Since the European Union adopted the General Data Protection Regulation (GDPR) in 2016, companies had to review the way they collect, process, store and share the personal data they collect from customers.
One of the most significant changes that GDPR has popularized with data management programs has been the practice of creating a data inventory. A data inventory is a comprehensive catalog of all data assets owned by a business. It is a single source of truth, detailing crucial information such as:
- How and what data is collected
- Who uses it and why
- Who it is shared with
- where it is stored
- How is it protected
And it’s a compliance obligation under the GDPR.
Now, not all data privacy laws mandate a data inventory, but it is now considered privacy best practice. Even if you are not legally required to complete one, you may still be required to do so.
What do we mean by that? Current U.S. Privacy Laws (CCAC/CPRA, VCDPA, CTDP, PCA, UCPA) do not technically require a data inventory like the GDPR. Nonetheless, they require other privacy measures, such as demonstrating a business purpose for the data and practicing data minimization. And these require… you guessed it! A data inventory.
But a data inventory is much more than a regulatory checklist item. A data inventory will make your privacy program more efficient and agile, and save you time and money in the long run. If you haven’t done a data inventory yet, here are four steps you can take to create a data inventory for your organization:
Creating an accurate, responsive, and compliance-compliant data inventory requires buy-in and accountability from all stakeholders. A multidisciplinary, cross-functional group that manages your data inventory ensures that the resulting processes are not unnecessarily complicated. It also increases the likelihood of widespread adoption.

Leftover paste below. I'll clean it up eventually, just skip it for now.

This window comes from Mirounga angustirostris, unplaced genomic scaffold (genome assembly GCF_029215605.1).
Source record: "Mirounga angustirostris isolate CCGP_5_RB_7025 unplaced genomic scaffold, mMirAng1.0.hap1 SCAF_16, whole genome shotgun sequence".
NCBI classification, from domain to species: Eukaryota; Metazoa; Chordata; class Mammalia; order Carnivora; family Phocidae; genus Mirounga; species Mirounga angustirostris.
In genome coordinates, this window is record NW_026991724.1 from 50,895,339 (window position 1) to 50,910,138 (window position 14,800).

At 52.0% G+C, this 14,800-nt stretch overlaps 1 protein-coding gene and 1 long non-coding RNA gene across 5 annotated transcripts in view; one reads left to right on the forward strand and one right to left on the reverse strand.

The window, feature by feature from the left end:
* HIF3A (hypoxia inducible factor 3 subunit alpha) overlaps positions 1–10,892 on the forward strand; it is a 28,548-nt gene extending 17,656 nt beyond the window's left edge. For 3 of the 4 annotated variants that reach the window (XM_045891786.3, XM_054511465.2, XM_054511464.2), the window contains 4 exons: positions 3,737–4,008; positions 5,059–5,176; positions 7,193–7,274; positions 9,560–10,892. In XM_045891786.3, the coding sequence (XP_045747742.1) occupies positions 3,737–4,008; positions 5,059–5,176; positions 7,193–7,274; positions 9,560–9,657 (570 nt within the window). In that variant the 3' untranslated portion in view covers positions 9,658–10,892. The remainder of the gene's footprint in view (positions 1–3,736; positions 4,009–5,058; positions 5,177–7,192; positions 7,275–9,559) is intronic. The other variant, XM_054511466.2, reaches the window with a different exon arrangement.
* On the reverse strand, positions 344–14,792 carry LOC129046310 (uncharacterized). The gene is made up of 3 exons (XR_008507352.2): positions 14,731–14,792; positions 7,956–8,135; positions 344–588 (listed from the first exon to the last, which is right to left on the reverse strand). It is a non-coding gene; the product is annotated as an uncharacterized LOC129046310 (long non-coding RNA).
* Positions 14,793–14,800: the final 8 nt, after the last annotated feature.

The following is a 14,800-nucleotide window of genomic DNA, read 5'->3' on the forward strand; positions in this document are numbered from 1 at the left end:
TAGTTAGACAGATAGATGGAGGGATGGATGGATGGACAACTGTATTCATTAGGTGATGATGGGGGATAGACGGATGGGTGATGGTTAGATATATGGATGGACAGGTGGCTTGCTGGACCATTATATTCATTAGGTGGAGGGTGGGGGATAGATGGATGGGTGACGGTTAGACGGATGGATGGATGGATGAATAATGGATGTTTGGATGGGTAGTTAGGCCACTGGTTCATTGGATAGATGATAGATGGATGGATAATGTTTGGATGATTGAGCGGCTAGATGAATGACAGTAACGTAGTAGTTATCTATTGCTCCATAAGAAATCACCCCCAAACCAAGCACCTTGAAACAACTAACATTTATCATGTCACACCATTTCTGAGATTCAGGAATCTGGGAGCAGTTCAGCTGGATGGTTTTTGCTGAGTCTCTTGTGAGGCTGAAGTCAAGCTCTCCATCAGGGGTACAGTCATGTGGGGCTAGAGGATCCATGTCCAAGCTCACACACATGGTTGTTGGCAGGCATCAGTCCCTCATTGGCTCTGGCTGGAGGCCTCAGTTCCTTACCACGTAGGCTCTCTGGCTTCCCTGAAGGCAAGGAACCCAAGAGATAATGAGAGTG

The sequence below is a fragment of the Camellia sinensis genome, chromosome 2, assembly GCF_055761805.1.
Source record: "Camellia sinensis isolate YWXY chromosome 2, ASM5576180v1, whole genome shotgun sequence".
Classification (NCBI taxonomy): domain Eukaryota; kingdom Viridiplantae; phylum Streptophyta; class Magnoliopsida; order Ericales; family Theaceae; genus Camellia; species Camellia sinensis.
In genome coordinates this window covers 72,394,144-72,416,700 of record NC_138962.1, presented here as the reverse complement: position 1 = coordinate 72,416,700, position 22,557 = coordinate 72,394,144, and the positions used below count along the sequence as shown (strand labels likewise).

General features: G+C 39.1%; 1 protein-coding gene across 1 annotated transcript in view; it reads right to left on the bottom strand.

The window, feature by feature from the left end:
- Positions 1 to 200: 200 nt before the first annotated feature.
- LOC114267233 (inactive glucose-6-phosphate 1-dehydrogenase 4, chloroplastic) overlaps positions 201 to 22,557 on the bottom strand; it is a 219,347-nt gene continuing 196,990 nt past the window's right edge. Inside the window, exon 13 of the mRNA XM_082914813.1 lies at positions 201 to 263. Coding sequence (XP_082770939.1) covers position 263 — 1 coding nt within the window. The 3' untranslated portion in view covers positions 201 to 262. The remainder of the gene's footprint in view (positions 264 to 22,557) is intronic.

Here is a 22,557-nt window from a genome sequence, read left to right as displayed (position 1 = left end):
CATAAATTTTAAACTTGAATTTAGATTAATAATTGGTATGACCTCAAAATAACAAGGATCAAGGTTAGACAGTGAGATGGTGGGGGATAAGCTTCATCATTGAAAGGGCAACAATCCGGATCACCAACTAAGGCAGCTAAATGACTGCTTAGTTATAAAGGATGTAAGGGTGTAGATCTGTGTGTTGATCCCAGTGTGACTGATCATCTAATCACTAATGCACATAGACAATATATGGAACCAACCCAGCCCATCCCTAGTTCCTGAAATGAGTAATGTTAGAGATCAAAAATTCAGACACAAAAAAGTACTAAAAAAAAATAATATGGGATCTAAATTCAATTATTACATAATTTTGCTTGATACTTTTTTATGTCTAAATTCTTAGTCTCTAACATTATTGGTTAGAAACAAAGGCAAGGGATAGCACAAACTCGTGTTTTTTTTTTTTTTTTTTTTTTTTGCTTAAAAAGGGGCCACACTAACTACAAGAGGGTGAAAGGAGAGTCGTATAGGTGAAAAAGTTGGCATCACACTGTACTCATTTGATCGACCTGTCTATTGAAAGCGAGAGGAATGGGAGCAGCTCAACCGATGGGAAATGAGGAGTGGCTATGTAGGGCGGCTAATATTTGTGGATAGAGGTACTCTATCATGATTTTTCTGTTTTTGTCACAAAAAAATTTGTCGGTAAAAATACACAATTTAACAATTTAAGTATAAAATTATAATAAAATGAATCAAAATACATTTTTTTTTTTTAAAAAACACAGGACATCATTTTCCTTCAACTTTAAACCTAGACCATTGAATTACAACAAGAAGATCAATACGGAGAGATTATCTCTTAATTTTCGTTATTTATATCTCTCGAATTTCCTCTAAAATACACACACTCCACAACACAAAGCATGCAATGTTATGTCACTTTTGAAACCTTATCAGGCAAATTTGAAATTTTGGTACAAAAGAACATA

A data inventory details the complete journey of each data record in your system. You have to watch :
- What type of data you collect
- Why do you need it
- Where and how data enters your system
- Whether your sources and assets comply with the privacy notices
We believe that the best approach to performing data inventory is to take a business process approach. For example, consider email marketing and digital analytics as two different processes. Order placement, order fulfillment, and customer support are often individually documented, as are accounts receivable and accounts payable.
For HR processes, document recruitment separately from onboarding and benefits When you first take a business process approach, you will be able to understand what kind of individuals (in GDPR parlance they are called data subjects which we describe below: customer, prospect, employee, etc.) provided the information, for what purpose, as well as the specific data provided and where it is stored and shared.
You can then use this data to create your internal policies and ensure they comply with your external privacy notice.
Here are the types of people you collect data from, including: